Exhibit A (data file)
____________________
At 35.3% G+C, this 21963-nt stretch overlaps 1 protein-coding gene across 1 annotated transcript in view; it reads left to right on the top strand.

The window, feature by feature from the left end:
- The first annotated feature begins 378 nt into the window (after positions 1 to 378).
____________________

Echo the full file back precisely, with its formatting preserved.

At 35.3% G+C, this 21963-nt stretch overlaps 1 protein-coding gene across 1 annotated transcript in view; it reads left to right on the top strand.

The window, feature by feature from the left end:
- The first annotated feature begins 378 nt into the window (after positions 1 to 378).